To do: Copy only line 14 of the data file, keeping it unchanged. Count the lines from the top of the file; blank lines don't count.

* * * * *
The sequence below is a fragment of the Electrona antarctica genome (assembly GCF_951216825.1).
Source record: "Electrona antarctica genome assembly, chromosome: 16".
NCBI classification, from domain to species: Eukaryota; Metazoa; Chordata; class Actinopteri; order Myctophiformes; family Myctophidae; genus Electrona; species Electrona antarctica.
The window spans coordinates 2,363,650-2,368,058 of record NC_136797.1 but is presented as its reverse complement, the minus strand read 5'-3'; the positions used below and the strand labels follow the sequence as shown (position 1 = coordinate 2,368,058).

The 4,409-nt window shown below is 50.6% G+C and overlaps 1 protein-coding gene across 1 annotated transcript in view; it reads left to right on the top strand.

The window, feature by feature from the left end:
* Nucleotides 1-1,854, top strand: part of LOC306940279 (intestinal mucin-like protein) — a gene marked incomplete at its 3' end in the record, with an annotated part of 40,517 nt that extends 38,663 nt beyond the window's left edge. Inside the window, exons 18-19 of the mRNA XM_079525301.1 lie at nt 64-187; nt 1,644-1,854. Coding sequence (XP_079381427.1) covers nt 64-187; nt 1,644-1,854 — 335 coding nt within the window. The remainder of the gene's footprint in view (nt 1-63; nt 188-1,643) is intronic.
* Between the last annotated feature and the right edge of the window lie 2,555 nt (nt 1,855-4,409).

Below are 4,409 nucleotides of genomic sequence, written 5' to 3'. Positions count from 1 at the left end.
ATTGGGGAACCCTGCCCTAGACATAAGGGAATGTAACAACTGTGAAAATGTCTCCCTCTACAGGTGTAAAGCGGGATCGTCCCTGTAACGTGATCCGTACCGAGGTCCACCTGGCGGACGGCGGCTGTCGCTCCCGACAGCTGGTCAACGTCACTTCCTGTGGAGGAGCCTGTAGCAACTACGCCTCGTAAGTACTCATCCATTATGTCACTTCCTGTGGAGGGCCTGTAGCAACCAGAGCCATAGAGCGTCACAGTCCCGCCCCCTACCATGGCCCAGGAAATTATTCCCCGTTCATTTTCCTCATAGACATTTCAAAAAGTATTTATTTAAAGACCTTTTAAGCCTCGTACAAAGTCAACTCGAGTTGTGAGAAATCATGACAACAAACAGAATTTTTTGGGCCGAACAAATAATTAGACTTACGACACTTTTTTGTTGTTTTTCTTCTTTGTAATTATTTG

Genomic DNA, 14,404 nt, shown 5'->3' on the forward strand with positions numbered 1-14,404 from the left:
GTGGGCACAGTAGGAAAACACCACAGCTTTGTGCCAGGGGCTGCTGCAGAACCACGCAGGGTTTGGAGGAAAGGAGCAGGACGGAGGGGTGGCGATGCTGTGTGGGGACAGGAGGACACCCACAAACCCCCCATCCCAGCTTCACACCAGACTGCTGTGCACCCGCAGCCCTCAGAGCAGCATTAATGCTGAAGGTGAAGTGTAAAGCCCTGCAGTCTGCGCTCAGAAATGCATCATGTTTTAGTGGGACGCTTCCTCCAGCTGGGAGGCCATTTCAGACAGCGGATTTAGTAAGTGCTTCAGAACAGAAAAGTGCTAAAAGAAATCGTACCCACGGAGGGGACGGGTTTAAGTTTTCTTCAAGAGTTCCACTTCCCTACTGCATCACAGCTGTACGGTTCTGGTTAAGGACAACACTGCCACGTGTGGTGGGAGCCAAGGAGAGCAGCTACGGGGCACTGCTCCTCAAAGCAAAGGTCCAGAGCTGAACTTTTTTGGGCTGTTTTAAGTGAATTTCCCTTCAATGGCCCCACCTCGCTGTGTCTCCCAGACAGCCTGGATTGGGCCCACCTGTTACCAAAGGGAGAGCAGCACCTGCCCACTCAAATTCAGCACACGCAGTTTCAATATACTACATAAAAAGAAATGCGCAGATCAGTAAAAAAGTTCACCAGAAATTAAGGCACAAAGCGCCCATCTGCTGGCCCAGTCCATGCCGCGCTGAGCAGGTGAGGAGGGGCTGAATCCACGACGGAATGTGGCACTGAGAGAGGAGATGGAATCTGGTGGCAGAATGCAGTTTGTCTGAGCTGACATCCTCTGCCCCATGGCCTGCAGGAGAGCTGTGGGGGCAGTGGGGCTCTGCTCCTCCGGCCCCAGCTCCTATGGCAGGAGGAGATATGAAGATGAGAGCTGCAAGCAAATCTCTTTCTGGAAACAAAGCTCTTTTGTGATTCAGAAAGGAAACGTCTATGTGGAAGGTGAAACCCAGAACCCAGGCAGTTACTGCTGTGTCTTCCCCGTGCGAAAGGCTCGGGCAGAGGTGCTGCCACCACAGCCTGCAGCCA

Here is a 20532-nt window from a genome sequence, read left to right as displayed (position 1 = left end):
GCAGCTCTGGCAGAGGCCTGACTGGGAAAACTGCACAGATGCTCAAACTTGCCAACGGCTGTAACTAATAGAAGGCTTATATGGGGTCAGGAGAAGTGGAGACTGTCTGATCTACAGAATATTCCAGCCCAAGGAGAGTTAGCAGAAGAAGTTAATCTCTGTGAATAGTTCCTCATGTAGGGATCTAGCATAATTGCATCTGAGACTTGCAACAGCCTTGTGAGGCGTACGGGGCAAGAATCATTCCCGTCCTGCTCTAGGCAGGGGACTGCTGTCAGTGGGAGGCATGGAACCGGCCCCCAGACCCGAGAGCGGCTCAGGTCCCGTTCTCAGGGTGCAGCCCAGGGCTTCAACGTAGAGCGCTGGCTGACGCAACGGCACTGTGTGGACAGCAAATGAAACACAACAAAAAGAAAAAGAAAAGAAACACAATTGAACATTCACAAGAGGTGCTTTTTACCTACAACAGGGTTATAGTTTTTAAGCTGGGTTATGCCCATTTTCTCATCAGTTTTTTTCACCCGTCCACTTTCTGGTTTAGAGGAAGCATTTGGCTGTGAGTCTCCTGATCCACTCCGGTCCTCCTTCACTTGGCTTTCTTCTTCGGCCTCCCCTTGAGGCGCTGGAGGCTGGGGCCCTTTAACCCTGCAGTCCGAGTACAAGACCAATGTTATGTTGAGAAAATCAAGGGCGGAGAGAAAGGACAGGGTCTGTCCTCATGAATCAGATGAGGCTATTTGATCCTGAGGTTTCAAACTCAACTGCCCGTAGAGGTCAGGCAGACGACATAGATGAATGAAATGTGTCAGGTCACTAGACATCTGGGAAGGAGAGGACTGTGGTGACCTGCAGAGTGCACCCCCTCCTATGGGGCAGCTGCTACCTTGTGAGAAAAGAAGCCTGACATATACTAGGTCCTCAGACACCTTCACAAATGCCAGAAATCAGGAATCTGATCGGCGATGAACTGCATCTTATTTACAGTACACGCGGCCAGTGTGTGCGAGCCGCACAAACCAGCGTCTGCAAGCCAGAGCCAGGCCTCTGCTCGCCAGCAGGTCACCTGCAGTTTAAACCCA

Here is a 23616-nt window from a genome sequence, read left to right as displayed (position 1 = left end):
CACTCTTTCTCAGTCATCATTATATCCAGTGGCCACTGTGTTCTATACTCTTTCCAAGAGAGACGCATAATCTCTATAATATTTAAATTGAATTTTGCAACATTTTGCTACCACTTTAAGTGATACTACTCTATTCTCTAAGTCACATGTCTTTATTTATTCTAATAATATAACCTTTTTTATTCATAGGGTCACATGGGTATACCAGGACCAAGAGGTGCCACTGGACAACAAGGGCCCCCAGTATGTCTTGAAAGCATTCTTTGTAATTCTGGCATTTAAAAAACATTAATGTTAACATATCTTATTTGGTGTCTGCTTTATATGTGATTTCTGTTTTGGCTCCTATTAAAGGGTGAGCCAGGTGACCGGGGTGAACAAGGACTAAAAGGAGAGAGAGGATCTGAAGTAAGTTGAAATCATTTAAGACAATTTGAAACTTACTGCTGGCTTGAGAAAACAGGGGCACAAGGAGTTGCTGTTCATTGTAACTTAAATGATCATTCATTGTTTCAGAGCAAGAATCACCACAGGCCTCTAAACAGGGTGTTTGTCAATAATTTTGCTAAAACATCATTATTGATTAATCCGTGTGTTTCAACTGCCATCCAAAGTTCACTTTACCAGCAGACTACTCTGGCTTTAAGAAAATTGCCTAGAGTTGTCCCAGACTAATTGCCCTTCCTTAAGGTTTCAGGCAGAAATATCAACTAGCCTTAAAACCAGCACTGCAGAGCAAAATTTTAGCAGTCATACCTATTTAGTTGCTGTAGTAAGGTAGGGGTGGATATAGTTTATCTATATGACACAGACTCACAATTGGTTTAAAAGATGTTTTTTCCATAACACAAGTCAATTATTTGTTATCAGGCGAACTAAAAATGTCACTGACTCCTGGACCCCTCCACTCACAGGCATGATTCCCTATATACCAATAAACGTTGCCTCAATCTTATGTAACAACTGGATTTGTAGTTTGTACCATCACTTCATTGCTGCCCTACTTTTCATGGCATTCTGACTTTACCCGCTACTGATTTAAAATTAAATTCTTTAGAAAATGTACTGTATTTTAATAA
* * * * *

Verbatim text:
GCAGCTCTGGCAGAGGCCTGACTGGGAAAACTGCACAGATGCTCAAACTTGCCAACGGCTGTAACTAATAGAAGGCTTATATGGGGTCAGGAGAAGTGGAGACTGTCTGATCTACAGAATATTCCAGCCCAAGGAGAGTTAGCAGAAGAAGTTAATCTCTGTGAATAGTTCCTCATGTAGGGATCTAGCATAATTGCATCTGAGACTTGCAACAGCCTTGTGAGGCGTACGGGGCAAGAATCATTCCCGTCCTGCTCTAGGCAGGGGACTGCTGTCAGTGGGAGGCATGGAACCGGCCCCCAGACCCGAGAGCGGCTCAGGTCCCGTTCTCAGGGTGCAGCCCAGGGCTTCAACGTAGAGCGCTGGCTGACGCAACGGCACTGTGTGGACAGCAAATGAAACACAACAAAAAGAAAAAGAAAAGAAACACAATTGAACATTCACAAGAGGTGCTTTTTACCTACAACAGGGTTATAGTTTTTAAGCTGGGTTATGCCCATTTTCTCATCAGTTTTTTTCACCCGTCCACTTTCTGGTTTAGAGGAAGCATTTGGCTGTGAGTCTCCTGATCCACTCCGGTCCTCCTTCACTTGGCTTTCTTCTTCGGCCTCCCCTTGAGGCGCTGGAGGCTGGGGCCCTTTAACCCTGCAGTCCGAGTACAAGACCAATGTTATGTTGAGAAAATCAAGGGCGGAGAGAAAGGACAGGGTCTGTCCTCATGAATCAGATGAGGCTATTTGATCCTGAGGTTTCAAACTCAACTGCCCGTAGAGGTCAGGCAGACGACATAGATGAATGAAATGTGTCAGGTCACTAGACATCTGGGAAGGAGAGGACTGTGGTGACCTGCAGAGTGCACCCCCTCCTATGGGGCAGCTGCTACCTTGTGAGAAAAGAAGCCTGACATATACTAGGTCCTCAGACACCTTCACAAATGCCAGAAATCAGGAATCTGATCGGCGATGAACTGCATCTTATTTACAGTACACGCGGCCAGTGTGTGCGAGCCGCACAAACCAGCGTCTGCAAGCCAGAGCCAGGCCTCTGCTCGCCAGCAGGTCACCTGCAGTTTAAACCCA